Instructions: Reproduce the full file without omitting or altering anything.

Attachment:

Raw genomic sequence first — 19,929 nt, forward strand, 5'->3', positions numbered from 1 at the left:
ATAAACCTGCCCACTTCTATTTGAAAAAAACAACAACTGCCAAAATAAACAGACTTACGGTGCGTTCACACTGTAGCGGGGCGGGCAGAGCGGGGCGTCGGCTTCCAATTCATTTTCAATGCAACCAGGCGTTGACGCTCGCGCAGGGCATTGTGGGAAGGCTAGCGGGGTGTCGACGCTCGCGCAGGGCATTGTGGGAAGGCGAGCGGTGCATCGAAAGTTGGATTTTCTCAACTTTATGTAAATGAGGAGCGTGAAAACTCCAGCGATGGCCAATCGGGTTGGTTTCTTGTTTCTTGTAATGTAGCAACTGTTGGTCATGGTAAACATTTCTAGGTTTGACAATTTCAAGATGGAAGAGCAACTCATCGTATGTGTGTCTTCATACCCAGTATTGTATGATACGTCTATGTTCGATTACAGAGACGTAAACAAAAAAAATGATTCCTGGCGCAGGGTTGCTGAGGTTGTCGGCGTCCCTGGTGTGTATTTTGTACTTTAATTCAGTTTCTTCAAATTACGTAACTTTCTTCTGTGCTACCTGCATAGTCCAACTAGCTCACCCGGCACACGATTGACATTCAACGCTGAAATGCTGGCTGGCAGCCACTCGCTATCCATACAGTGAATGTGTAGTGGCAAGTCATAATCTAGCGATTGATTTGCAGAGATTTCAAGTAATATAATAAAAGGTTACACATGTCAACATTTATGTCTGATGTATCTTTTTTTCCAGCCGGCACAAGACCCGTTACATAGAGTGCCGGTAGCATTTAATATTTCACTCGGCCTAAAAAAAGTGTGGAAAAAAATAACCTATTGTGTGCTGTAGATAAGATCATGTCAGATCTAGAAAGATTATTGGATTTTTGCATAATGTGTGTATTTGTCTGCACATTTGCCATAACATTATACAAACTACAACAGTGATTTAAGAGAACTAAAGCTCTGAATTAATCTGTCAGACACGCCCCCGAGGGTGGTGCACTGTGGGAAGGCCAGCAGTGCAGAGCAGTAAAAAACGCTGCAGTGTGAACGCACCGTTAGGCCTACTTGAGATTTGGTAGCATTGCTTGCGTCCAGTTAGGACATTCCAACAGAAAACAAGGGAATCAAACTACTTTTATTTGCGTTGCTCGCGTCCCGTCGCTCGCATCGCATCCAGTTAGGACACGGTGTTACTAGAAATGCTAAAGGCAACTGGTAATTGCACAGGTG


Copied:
Raw genomic sequence first — 19,929 nt, forward strand, 5'->3', positions numbered from 1 at the left:
ATAAACCTGCCCACTTCTATTTGAAAAAAACAACAACTGCCAAAATAAACAGACTTACGGTGCGTTCACACTGTAGCGGGGCGGGCAGAGCGGGGCGTCGGCTTCCAATTCATTTTCAATGCAACCAGGCGTTGACGCTCGCGCAGGGCATTGTGGGAAGGCTAGCGGGGTGTCGACGCTCGCGCAGGGCATTGTGGGAAGGCGAGCGGTGCATCGAAAGTTGGATTTTCTCAACTTTATGTAAATGAGGAGCGTGAAAACTCCAGCGATGGCCAATCGGGTTGGTTTCTTGTTTCTTGTAATGTAGCAACTGTTGGTCATGGTAAACATTTCTAGGTTTGACAATTTCAAGATGGAAGAGCAACTCATCGTATGTGTGTCTTCATACCCAGTATTGTATGATACGTCTATGTTCGATTACAGAGACGTAAACAAAAAAAATGATTCCTGGCGCAGGGTTGCTGAGGTTGTCGGCGTCCCTGGTGTGTATTTTGTACTTTAATTCAGTTTCTTCAAATTACGTAACTTTCTTCTGTGCTACCTGCATAGTCCAACTAGCTCACCCGGCACACGATTGACATTCAACGCTGAAATGCTGGCTGGCAGCCACTCGCTATCCATACAGTGAATGTGTAGTGGCAAGTCATAATCTAGCGATTGATTTGCAGAGATTTCAAGTAATATAATAAAAGGTTACACATGTCAACATTTATGTCTGATGTATCTTTTTTTCCAGCCGGCACAAGACCCGTTACATAGAGTGCCGGTAGCATTTAATATTTCACTCGGCCTAAAAAAAGTGTGGAAAAAAATAACCTATTGTGTGCTGTAGATAAGATCATGTCAGATCTAGAAAGATTATTGGATTTTTGCATAATGTGTGTATTTGTCTGCACATTTGCCATAACATTATACAAACTACAACAGTGATTTAAGAGAACTAAAGCTCTGAATTAATCTGTCAGACACGCCCCCGAGGGTGGTGCACTGTGGGAAGGCCAGCAGTGCAGAGCAGTAAAAAACGCTGCAGTGTGAACGCACCGTTAGGCCTACTTGAGATTTGGTAGCATTGCTTGCGTCCAGTTAGGACATTCCAACAGAAAACAAGGGAATCAAACTACTTTTATTTGCGTTGCTCGCGTCCCGTCGCTCGCATCGCATCCAGTTAGGACACGGTGTTACTAGAAATGCTAAAGGCAACTGGTAATTGCACAGGTG